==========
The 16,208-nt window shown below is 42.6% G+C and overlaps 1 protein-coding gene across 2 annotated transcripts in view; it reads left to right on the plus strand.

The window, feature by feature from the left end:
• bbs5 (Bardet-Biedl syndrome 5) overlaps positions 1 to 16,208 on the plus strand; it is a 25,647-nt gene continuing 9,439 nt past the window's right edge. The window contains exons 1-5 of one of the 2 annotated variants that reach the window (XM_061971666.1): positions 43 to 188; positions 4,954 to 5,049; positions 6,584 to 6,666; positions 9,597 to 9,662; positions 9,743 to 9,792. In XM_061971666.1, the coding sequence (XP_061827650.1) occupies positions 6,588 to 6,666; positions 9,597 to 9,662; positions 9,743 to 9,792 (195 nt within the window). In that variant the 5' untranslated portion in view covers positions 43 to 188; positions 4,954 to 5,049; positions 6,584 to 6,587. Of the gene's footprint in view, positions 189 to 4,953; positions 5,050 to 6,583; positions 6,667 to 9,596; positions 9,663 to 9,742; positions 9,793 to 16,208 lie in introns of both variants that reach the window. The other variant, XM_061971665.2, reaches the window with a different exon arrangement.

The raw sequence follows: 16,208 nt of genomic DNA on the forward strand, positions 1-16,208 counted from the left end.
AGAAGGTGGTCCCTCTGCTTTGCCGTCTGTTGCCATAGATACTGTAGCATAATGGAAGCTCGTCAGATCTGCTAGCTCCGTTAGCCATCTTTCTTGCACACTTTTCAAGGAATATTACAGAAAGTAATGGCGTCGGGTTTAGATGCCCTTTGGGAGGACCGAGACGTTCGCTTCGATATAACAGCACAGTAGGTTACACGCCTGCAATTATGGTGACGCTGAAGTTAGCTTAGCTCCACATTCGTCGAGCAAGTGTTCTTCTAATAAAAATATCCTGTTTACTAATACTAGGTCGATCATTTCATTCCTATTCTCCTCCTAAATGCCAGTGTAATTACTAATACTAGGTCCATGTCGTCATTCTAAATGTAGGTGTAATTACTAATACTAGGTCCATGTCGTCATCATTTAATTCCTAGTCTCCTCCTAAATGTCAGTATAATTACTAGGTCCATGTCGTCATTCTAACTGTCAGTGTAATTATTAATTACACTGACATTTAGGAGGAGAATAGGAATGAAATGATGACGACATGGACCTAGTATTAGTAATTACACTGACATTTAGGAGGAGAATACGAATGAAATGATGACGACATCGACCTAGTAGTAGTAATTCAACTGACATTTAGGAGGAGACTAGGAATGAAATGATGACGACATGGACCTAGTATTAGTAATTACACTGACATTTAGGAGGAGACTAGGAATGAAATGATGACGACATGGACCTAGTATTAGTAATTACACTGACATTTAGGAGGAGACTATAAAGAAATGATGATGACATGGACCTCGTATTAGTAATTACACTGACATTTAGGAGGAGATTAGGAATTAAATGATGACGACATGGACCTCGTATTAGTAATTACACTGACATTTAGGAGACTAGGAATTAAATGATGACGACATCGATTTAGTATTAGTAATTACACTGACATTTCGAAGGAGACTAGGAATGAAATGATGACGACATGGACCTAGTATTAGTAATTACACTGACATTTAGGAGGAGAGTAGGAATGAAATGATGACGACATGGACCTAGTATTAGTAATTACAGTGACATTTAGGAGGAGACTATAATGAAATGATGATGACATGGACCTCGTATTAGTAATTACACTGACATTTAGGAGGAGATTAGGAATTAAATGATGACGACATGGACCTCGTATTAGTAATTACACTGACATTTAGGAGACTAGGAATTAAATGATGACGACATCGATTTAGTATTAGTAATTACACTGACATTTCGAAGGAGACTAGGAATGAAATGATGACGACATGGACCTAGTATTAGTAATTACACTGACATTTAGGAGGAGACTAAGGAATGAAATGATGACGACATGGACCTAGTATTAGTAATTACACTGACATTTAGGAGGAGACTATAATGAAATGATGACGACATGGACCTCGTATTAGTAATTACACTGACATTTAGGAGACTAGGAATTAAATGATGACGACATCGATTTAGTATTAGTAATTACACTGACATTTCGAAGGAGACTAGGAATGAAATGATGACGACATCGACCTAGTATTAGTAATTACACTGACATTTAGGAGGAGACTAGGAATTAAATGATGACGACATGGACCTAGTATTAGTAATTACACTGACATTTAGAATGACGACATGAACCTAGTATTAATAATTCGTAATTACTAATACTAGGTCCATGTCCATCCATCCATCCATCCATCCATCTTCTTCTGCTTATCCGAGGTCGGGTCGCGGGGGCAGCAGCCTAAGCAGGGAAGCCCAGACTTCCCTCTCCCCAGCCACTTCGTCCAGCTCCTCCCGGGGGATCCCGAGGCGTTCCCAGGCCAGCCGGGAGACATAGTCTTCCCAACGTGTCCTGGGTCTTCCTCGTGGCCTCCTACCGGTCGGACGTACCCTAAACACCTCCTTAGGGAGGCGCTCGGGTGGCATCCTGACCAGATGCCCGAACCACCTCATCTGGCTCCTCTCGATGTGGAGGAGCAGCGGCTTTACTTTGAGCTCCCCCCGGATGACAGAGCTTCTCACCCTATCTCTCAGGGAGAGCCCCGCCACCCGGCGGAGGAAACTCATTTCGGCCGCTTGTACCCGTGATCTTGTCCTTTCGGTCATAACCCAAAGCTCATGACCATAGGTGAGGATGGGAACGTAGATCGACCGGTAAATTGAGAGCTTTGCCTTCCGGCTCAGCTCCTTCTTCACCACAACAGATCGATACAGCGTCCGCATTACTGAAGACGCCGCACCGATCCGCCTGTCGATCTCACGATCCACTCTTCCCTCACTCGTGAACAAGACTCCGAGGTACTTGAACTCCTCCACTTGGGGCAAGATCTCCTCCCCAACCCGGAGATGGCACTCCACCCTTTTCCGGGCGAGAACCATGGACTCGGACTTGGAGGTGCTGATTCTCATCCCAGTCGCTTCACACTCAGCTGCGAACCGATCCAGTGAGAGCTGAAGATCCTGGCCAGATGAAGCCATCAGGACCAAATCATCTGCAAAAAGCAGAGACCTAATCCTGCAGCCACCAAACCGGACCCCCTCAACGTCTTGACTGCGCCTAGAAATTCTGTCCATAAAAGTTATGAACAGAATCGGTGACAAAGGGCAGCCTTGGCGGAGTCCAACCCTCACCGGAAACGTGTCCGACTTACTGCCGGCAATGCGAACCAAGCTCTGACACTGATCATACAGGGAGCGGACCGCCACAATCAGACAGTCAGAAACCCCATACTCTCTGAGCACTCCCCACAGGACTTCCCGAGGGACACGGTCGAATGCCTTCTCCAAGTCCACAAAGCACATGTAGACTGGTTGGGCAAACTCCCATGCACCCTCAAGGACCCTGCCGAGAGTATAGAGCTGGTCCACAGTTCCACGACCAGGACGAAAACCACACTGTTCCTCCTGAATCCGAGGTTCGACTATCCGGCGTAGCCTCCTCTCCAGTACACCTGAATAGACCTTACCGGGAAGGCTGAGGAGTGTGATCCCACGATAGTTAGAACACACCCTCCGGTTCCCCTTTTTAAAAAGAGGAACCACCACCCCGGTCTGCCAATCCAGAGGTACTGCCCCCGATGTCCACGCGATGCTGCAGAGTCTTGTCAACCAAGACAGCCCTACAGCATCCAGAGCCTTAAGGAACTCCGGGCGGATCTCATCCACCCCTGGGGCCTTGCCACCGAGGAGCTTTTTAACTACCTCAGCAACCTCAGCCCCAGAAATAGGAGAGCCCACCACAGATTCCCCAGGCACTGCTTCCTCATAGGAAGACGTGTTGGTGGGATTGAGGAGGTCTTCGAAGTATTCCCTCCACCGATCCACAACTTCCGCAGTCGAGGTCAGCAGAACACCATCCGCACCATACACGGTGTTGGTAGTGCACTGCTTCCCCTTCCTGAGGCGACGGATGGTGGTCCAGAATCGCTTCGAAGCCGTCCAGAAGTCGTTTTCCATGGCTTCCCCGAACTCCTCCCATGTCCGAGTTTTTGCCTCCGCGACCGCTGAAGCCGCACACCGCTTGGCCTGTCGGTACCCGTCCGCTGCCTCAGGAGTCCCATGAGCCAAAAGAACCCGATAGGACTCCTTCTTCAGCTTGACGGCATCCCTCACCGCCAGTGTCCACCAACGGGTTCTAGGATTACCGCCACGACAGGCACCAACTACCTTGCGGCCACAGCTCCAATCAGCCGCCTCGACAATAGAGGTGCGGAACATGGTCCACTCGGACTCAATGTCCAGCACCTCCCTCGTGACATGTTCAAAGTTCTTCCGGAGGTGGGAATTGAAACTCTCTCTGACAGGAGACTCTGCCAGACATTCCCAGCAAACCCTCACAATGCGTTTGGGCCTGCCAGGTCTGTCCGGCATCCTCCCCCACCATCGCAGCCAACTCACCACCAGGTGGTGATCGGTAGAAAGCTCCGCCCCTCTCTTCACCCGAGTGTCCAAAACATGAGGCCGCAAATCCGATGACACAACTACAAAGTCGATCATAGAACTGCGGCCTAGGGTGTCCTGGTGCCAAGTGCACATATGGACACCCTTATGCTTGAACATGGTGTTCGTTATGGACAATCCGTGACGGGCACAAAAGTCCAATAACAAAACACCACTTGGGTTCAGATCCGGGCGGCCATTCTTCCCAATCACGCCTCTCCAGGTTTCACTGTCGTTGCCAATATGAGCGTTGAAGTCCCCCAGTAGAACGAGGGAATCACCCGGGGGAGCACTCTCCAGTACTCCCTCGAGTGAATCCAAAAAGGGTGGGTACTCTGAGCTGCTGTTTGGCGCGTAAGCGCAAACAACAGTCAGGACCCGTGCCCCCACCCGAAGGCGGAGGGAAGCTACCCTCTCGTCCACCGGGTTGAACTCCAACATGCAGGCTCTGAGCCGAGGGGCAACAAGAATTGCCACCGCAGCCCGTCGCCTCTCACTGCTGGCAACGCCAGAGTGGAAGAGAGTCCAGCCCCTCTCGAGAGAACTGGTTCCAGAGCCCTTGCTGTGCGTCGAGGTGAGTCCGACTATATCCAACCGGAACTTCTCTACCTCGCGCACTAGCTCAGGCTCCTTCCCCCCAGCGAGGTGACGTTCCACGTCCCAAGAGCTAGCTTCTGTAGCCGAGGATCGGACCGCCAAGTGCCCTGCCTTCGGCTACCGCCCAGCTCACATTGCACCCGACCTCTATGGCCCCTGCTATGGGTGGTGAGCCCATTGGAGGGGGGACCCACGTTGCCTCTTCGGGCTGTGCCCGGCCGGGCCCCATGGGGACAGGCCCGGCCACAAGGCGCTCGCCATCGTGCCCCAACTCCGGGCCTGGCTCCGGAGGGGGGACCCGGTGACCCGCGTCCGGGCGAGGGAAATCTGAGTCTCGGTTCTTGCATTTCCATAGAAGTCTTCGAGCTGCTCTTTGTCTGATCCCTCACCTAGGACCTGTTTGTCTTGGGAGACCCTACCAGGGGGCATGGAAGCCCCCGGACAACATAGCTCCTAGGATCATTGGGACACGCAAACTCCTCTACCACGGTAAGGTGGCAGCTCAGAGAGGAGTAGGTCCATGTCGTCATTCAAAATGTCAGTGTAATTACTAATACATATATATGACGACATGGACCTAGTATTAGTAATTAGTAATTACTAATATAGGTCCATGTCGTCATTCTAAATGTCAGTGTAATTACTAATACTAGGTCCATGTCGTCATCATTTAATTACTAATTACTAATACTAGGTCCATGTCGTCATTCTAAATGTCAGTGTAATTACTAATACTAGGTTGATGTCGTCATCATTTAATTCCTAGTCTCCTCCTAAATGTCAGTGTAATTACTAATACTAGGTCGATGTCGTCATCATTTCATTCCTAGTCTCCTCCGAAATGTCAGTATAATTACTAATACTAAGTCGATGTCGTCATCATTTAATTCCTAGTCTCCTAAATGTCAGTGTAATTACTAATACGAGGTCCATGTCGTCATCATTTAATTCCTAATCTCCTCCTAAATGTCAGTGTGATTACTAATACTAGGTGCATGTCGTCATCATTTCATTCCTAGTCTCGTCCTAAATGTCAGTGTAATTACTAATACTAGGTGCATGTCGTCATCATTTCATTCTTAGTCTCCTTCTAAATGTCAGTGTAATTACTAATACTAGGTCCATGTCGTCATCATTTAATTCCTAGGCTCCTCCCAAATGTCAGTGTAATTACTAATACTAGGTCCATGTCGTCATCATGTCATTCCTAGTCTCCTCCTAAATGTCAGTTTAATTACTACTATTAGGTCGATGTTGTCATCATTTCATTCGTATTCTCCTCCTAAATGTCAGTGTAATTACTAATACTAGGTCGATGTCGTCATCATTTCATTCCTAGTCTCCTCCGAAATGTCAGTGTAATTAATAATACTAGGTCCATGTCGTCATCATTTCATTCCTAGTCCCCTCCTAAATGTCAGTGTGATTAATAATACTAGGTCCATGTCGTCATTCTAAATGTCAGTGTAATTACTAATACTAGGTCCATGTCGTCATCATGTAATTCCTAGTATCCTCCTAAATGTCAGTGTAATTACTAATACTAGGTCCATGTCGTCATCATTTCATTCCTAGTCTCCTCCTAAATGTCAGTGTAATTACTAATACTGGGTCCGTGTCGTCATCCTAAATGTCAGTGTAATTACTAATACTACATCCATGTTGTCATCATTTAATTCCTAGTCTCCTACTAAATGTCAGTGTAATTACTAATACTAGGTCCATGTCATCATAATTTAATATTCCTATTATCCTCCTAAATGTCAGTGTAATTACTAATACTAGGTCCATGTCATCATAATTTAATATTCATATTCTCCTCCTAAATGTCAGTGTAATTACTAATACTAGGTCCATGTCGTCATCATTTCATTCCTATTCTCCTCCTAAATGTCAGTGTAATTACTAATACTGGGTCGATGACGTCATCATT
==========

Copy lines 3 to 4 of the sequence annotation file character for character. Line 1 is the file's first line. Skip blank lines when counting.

• bbs5 (Bardet-Biedl syndrome 5) overlaps positions 1 to 16,208 on the plus strand; it is a 25,647-nt gene continuing 9,439 nt past the window's right edge. The window contains exons 1-5 of one of the 2 annotated variants that reach the window (XM_061971666.1): positions 43 to 188; positions 4,954 to 5,049; positions 6,584 to 6,666; positions 9,597 to 9,662; positions 9,743 to 9,792. In XM_061971666.1, the coding sequence (XP_061827650.1) occupies positions 6,588 to 6,666; positions 9,597 to 9,662; positions 9,743 to 9,792 (195 nt within the window). In that variant the 5' untranslated portion in view covers positions 43 to 188; positions 4,954 to 5,049; positions 6,584 to 6,587. Of the gene's footprint in view, positions 189 to 4,953; positions 5,050 to 6,583; positions 6,667 to 9,596; positions 9,663 to 9,742; positions 9,793 to 16,208 lie in introns of both variants that reach the window. The other variant, XM_061971665.2, reaches the window with a different exon arrangement.

The raw sequence follows: 16,208 nt of genomic DNA on the forward strand, positions 1-16,208 counted from the left end.